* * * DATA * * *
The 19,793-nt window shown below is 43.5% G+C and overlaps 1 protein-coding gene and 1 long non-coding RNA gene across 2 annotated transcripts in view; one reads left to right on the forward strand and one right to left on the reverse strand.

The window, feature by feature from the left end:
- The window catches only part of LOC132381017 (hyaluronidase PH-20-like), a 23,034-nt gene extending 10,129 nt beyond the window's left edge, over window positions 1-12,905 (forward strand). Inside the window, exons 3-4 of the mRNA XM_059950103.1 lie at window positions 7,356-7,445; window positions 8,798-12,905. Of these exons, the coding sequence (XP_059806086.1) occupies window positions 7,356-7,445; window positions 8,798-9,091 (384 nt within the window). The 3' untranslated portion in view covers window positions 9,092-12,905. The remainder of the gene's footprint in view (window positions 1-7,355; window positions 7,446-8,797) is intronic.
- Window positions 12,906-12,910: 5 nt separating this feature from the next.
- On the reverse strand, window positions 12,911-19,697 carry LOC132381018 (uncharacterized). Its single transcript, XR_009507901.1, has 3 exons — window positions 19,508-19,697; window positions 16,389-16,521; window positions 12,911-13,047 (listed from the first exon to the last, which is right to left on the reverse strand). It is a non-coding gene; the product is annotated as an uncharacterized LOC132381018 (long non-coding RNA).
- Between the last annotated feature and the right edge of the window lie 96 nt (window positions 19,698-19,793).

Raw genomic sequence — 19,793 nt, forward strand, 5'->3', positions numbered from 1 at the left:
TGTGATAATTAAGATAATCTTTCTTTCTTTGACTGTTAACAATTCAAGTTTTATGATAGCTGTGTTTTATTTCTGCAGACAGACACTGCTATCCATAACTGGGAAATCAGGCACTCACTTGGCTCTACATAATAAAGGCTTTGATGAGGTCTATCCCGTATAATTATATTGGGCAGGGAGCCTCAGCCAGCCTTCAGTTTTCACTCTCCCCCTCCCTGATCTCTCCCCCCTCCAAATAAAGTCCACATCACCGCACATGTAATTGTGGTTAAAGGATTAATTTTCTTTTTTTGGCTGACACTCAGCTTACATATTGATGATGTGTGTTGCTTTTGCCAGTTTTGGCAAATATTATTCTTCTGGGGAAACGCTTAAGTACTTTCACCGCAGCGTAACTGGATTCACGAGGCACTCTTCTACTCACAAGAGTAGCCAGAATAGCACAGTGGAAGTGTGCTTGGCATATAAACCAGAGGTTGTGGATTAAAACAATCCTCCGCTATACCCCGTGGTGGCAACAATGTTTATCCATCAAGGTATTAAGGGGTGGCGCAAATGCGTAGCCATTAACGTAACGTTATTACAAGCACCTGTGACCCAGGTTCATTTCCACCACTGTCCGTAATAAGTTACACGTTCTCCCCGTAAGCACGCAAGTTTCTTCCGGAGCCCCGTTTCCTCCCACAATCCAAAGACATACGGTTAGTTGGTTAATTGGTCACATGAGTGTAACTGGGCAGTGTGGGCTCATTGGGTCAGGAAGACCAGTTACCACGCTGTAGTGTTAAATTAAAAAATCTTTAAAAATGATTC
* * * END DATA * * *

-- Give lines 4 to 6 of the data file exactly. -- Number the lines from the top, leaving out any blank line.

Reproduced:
- Window positions 12,906-12,910: 5 nt separating this feature from the next.
- On the reverse strand, window positions 12,911-19,697 carry LOC132381018 (uncharacterized). Its single transcript, XR_009507901.1, has 3 exons — window positions 19,508-19,697; window positions 16,389-16,521; window positions 12,911-13,047 (listed from the first exon to the last, which is right to left on the reverse strand). It is a non-coding gene; the product is annotated as an uncharacterized LOC132381018 (long non-coding RNA).
- Between the last annotated feature and the right edge of the window lie 96 nt (window positions 19,698-19,793).